Libyan official decries award for poet critical of Arab Spring

A Libyan media official in Cairo has criticized Egypt for giving an Iraqi poet the Naguib Mahfouz cultural award, saying he is against the Arab Spring.

“On my behalf, and on behalf of the intellectuals and writers involved in the Arab revolts we refer to as the Arab Spring, I express strong disapproval of granting [Saadi] Youssef the award,” Ahmed al-Faqih, the Libyan official, said.

The Egyptian Writers Union grants the US$10,000 award annually to an Arab writer outside Egypt.

Previous winners include Syrian novelist Hanna Mina, Palestinian poet Samih al-Qasim, Sudanese poet and writer Mohamed Fitouri and Jordanian writer Nasir al-Din al-Assad.

Faqih said Youssef “talks in favor of the tyrants who rule the Arab world.”

“Youssef questioned the motives of the rebels and the tens of thousands of martyrs, accusing them of carrying out a dirty colonial plot,” he said.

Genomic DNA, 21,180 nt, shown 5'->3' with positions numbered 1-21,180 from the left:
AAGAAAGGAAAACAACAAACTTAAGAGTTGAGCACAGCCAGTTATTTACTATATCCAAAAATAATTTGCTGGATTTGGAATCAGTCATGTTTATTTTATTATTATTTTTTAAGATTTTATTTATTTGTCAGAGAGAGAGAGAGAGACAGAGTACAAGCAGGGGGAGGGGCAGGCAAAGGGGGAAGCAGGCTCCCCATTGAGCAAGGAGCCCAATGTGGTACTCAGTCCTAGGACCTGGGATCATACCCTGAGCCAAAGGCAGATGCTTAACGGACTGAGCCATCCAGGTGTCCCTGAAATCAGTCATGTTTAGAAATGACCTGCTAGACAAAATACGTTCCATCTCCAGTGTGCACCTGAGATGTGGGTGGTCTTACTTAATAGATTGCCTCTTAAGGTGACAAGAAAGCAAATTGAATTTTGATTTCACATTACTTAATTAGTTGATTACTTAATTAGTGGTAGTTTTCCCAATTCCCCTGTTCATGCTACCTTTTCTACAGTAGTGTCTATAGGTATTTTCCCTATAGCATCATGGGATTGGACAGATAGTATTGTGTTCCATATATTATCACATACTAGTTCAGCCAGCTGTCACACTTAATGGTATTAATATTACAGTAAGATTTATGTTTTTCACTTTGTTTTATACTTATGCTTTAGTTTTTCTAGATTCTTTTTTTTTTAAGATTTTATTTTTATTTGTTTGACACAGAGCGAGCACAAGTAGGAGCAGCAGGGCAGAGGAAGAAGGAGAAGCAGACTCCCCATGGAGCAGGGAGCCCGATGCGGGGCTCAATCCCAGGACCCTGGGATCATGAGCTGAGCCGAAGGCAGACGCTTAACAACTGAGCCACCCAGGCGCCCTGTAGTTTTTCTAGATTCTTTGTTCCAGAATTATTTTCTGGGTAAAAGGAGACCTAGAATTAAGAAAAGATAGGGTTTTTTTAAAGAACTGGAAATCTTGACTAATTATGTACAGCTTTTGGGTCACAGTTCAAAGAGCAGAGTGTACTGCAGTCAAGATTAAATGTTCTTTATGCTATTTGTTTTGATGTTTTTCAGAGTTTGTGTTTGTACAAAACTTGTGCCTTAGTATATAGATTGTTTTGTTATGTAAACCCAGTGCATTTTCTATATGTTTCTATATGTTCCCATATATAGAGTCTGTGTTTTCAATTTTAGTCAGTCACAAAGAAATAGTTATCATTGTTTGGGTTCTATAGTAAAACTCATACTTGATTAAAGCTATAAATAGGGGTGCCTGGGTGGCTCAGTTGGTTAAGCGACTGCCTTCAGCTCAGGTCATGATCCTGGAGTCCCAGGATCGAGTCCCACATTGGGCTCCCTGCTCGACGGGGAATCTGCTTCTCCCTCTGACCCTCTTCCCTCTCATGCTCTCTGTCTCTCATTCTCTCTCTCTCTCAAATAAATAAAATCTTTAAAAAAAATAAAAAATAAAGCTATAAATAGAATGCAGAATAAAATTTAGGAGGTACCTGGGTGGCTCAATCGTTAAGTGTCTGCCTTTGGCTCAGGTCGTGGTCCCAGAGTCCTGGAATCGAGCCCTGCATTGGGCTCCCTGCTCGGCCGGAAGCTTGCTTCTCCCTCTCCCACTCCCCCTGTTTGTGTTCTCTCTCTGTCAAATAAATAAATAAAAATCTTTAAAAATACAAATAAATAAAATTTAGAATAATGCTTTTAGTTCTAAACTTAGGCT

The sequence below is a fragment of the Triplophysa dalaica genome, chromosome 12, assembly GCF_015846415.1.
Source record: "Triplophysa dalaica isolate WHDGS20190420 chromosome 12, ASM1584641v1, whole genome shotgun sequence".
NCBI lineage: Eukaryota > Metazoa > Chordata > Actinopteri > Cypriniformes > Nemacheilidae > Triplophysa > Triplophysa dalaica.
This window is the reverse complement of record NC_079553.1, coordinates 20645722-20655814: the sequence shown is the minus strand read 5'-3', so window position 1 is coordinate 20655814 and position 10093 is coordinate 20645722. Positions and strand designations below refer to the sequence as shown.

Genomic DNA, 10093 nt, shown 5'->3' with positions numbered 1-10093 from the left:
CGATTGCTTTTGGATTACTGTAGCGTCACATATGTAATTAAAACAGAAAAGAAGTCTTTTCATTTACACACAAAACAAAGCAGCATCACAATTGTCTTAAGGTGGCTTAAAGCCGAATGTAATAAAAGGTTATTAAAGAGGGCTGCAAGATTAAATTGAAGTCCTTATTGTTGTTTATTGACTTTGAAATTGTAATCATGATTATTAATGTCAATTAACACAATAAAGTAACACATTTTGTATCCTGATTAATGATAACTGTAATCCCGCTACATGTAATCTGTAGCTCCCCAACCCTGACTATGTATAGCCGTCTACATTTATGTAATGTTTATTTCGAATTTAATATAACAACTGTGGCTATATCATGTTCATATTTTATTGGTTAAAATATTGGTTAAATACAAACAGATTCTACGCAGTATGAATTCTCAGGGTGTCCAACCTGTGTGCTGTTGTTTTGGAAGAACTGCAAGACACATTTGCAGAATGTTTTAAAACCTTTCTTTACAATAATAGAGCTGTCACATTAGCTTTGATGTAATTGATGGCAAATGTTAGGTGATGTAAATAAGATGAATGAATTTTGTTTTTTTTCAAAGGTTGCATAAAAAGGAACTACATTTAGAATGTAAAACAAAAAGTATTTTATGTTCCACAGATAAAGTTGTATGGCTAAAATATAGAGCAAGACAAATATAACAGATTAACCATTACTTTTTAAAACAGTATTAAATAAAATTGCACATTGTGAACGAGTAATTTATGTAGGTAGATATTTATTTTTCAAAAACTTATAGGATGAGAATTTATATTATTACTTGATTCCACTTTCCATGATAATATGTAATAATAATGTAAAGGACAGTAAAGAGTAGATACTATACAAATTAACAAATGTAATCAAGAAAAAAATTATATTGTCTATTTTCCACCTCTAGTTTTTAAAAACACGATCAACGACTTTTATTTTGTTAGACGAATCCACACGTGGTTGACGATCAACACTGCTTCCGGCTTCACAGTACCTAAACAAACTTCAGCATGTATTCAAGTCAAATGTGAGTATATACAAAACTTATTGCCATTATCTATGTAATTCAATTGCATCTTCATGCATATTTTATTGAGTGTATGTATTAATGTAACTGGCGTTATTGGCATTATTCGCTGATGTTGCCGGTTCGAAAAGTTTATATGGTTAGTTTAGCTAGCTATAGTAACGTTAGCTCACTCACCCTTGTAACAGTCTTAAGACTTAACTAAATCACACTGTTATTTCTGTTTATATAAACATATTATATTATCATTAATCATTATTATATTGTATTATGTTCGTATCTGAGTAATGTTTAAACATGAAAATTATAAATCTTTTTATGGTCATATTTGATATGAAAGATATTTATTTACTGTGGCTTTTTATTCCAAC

Youssef, whose poems often address themes such as politics and religion, has criticized the mass protests that have led to the changing of four rulers in the region. In interviews, he has said the US motivated the Arab Spring, and that the protests are designed by Islamists.

Last year, he wrote a poem titled “What Kind of Arab Spring?” in which he mocked the role of technology in pushing for the protests.

“Facebook is leading the revolts in countries in which its people can’t afford to buy their daily portion of bread,” he said.

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